Hi maedeans, I don’t know exactly offhand, but sounds like you were right on top of it! One thing is certain–there are not many Amish districts in Mississippi so you were in one of the very few.

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    Comment on The Amish Church District (June 4th, 2009 at 10:21)

    Is there a way to figure out exactly where the districts are in a particular county in NY State? I know there is a large Amish and Mennonite community in mid-southern Seneca County, but I am also trying to find where they are located in other counties throughout the state. Are the locations of the church congregations notated anywhere by state?

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    Comment on The Amish Church District (August 26th, 2010 at 22:24)

    Hi, I have really enjoyed this site. Do you know if the amish have any publications about their doctrine of their women not cutting their hair and also wearing headcoverings? I would really be interested in learning more about that. Thanks 🙂

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    Comment on The Truth in Word and Work (September 2nd, 2010 at 12:44)

    The Truth in Word and Work

    Amy, wow, just saw that I missed your comment from a year back! if you are still out there, i am working on something that might help, which will be coming out on the blog soon.

    Laura, thanks a lot, i appreciate you taking the time to visit. There is a very good publication called The Truth in Word and Work put out by the New Order Amish in Holmes County, which does explain Amish belief on Plain clothing, women, and so on. I am not sure but it may be available at Raber’s Bookshop near Charm. Raber’s does mail order, let me know if you need the address

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    Kathleen Kilb
    Comment on Mennonite schools in Ky (October 19th, 2011 at 12:17)

    Mennonite schools in Ky


    We moved to Kentucky 2 years ago. I know there is an Amish community (and Mennonite) in crab Orchard. I heard there is a Mennonite school there. Do you know if they allow outsiders to attend?


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    Comment on Great website for a researcher! (March 4th, 2013 at 00:12)

    Great website for a researcher!

    I’m writing a few articles about the Amish and Mennonites, for my Polish audience, who is deprived of it even on Polish Wikipedia.
    The aerticles on your website explain and supplement information available from other websites and Wiki.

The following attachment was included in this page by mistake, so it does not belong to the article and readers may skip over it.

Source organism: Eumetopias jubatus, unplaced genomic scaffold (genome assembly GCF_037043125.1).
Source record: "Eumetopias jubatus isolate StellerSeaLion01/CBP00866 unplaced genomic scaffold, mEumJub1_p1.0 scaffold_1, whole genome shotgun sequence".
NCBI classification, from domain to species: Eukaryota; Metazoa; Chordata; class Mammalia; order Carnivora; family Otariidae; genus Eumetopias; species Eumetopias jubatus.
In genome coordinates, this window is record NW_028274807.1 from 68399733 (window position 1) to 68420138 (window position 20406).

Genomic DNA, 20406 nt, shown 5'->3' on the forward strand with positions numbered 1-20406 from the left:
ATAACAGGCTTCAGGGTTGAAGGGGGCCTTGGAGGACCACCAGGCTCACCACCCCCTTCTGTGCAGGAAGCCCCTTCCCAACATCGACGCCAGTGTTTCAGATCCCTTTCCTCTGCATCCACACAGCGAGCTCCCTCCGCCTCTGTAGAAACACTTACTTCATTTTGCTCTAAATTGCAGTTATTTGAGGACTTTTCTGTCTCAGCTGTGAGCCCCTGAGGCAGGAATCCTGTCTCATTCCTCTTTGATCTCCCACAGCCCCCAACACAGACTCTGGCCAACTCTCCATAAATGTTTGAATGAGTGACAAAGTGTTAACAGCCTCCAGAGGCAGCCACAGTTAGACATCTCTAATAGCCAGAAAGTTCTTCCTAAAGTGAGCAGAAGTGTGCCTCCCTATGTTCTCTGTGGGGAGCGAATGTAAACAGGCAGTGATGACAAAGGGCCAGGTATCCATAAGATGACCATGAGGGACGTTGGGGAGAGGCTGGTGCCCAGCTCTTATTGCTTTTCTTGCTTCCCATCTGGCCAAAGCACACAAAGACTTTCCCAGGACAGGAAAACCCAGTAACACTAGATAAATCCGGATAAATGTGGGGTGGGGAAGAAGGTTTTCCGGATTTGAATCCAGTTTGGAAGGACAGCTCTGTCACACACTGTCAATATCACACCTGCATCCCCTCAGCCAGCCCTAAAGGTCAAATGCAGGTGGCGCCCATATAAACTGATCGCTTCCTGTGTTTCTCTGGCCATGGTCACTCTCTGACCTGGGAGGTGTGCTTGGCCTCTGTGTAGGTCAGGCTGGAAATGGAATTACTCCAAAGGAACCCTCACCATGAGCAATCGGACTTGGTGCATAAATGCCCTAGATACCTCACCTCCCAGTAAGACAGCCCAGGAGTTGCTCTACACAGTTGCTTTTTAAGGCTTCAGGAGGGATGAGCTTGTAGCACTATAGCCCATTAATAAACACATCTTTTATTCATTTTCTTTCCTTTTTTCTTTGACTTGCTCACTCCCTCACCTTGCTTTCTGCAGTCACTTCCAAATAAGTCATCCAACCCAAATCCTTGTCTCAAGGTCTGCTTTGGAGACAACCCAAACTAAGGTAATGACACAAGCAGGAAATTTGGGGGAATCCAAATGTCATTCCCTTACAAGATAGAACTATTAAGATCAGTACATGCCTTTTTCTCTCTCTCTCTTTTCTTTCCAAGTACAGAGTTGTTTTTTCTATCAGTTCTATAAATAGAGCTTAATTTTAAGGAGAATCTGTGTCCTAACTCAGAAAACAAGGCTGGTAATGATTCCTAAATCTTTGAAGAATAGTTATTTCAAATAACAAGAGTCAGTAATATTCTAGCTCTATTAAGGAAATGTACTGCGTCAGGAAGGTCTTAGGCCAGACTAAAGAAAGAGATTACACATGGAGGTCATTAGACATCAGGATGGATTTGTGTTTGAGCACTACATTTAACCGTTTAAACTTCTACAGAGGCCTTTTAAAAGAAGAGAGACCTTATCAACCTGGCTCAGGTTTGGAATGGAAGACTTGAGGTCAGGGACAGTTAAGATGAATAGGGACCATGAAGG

An Orthodox Christian by choice as an adult, I find the conservative Mennonite and Amish faith and culture fascinating, would like to study their life firsthand. Are there such possibilities in the US or Ontario? Please write to my e-address.

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      Comment on The Amish Church District (March 4th, 2013 at 09:27)

      Piotr, glad if the site is of help. There are definitely such possibilities, from university study to firsthand interaction with members of whatever faith you are interested in. Your question is broad though, so I’m not quite sure how to direct you.

      Given your language, if it’s of interest I wrote a book on the Amish for Polish readers, published last year in Polish.


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        Comment on The Amish Church District (March 4th, 2013 at 11:38)

        I don’t need to write any articles then 🙂

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    Comment on Where are the horses? (March 5th, 2013 at 03:02)

    Where are the horses?

    Awesome pics, but what happened to the horses?
    Are they fed during the service – pasture spring-fall, hay in winter?

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      Comment on Horses at Amish church (March 5th, 2013 at 08:22)

      Horses at Amish church

      They’re tied up and provided with water and hay. They have about a 4-hour wait until the first ones will start leaving.

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    Comment on Deacon & Bishops (September 25th, 2017 at 11:29)

    Deacon & Bishops

    Hi there,

    I was wondering if there was a list of names for the Bishops and Deacons for every Amish district in northern Indiana? We were told we should talk to an Amish Bishop in the New Haven area but we cannot find a name of who need to speak with.
    Any help would be greatly appreciated.

    Isaac Lemler
    my email is: Isaac0280@yahoo.com